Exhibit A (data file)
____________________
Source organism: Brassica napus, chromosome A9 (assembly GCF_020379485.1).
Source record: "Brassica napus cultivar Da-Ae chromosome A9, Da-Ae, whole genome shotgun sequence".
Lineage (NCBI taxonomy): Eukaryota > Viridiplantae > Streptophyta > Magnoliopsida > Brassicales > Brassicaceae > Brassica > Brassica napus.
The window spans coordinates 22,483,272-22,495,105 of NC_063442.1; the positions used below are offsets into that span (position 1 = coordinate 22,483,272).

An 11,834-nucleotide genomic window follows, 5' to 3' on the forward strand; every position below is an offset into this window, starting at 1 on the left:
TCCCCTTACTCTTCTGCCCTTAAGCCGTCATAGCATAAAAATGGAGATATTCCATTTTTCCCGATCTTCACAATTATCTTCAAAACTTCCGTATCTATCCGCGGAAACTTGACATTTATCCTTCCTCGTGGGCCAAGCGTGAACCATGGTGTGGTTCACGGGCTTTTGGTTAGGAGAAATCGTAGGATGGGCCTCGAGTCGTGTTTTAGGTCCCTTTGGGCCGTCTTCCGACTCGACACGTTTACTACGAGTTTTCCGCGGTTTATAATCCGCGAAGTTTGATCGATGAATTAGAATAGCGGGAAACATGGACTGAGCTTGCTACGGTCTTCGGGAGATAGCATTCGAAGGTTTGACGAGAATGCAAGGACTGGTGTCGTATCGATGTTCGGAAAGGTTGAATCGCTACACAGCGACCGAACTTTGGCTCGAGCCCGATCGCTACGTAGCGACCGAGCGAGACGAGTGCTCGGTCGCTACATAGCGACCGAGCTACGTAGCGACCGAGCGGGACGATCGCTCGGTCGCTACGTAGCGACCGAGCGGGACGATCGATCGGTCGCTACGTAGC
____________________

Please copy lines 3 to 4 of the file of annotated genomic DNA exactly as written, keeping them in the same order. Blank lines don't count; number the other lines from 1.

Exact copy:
Lineage (NCBI taxonomy): Eukaryota > Viridiplantae > Streptophyta > Magnoliopsida > Brassicales > Brassicaceae > Brassica > Brassica napus.
The window spans coordinates 22,483,272-22,495,105 of NC_063442.1; the positions used below are offsets into that span (position 1 = coordinate 22,483,272).